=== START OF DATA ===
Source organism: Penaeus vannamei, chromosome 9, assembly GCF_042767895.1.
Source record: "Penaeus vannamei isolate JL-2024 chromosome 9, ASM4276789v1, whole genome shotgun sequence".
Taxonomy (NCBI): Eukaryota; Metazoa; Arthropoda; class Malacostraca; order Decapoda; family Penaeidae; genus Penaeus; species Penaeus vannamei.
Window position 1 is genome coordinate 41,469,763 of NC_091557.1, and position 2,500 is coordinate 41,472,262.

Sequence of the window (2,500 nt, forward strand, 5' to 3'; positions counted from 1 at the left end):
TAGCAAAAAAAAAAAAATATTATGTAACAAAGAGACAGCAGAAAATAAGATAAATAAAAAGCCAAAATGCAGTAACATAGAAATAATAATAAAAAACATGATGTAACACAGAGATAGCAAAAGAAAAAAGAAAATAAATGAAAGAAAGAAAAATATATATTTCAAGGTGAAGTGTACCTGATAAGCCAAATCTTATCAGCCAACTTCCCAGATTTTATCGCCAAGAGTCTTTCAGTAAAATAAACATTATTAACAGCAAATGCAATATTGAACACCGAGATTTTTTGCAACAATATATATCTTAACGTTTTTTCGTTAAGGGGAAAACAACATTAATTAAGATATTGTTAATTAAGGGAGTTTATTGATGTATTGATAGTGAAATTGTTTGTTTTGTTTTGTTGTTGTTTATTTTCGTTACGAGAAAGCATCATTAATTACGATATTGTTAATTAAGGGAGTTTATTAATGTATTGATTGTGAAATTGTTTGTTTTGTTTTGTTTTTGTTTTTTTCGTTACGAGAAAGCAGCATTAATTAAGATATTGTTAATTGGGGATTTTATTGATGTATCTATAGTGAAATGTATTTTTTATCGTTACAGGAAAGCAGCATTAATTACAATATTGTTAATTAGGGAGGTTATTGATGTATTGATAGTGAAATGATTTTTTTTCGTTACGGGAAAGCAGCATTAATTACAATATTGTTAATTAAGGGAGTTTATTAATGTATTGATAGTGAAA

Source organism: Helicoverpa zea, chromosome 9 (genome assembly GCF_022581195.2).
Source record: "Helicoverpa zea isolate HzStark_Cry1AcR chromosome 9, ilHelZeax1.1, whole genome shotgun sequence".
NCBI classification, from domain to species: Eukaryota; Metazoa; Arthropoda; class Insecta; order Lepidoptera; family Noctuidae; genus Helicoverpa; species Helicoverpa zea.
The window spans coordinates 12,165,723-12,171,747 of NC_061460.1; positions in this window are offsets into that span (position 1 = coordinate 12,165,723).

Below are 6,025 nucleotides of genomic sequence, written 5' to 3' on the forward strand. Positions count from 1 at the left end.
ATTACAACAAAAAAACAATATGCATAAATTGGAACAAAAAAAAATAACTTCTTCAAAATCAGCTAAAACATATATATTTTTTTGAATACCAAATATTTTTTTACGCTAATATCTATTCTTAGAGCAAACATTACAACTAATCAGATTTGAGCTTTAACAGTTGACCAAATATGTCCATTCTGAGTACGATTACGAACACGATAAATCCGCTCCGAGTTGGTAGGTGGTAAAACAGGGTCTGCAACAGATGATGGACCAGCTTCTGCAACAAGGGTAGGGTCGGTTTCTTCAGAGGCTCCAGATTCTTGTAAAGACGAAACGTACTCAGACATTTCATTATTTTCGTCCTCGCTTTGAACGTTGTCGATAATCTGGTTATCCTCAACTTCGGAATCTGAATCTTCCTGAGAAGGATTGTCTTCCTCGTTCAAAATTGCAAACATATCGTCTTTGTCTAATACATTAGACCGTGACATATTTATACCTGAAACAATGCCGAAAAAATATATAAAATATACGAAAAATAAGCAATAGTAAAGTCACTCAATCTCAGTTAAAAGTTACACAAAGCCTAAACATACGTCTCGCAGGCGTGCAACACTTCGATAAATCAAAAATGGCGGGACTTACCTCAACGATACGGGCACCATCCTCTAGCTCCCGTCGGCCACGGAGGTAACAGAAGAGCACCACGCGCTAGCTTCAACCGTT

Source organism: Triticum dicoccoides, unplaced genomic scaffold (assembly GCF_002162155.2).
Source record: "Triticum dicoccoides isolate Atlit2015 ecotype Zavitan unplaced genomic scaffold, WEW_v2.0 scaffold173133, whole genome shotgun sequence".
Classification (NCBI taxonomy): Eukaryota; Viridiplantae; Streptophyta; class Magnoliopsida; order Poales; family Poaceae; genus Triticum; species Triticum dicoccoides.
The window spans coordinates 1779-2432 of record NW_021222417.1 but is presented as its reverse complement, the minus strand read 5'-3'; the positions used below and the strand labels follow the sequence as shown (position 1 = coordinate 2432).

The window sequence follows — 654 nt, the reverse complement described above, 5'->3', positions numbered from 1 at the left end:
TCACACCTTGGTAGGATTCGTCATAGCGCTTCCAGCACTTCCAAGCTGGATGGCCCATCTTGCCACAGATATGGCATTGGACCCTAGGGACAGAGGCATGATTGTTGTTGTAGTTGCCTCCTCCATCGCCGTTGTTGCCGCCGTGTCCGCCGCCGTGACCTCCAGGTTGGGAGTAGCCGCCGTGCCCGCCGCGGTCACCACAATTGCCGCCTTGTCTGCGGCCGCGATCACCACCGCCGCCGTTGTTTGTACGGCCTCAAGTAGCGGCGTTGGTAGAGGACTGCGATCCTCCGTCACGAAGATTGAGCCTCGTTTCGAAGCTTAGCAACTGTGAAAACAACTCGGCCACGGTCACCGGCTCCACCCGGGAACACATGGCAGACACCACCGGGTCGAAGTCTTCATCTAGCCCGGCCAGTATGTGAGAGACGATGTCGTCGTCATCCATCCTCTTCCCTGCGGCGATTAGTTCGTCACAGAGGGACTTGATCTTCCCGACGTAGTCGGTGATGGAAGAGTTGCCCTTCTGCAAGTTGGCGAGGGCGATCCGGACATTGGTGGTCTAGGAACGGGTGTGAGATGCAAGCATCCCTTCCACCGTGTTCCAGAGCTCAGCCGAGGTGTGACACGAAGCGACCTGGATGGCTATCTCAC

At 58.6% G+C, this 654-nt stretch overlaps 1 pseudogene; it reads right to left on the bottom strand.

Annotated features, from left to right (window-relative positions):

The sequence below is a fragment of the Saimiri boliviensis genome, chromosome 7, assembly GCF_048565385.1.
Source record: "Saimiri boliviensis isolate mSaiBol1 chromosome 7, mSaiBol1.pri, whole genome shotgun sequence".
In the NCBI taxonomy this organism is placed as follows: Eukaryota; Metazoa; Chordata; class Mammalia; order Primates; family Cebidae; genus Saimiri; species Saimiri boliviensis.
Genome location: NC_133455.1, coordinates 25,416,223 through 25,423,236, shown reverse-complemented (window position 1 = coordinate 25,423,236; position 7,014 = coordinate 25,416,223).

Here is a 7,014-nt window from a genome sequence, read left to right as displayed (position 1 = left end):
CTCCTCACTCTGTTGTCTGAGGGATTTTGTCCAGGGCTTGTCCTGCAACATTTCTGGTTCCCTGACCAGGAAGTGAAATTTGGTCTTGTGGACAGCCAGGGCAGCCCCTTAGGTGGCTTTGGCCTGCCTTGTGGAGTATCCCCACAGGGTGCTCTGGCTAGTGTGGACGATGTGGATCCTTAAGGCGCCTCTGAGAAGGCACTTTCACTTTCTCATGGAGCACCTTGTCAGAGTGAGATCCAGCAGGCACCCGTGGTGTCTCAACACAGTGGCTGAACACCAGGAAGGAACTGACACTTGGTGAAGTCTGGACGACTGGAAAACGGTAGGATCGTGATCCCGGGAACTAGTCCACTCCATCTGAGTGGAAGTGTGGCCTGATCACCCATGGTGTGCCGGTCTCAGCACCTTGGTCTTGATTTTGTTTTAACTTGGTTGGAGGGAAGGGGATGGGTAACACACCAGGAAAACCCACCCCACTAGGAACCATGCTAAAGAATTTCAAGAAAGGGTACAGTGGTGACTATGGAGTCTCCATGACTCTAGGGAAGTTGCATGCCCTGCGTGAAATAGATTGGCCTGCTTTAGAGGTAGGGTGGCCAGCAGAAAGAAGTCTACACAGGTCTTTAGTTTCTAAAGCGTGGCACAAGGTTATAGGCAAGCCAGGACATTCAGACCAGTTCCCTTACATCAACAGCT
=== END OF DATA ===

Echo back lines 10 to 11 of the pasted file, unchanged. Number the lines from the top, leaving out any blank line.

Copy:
The window spans coordinates 12,165,723-12,171,747 of NC_061460.1; positions in this window are offsets into that span (position 1 = coordinate 12,165,723).

Below are 6,025 nucleotides of genomic sequence, written 5' to 3' on the forward strand. Positions count from 1 at the left end.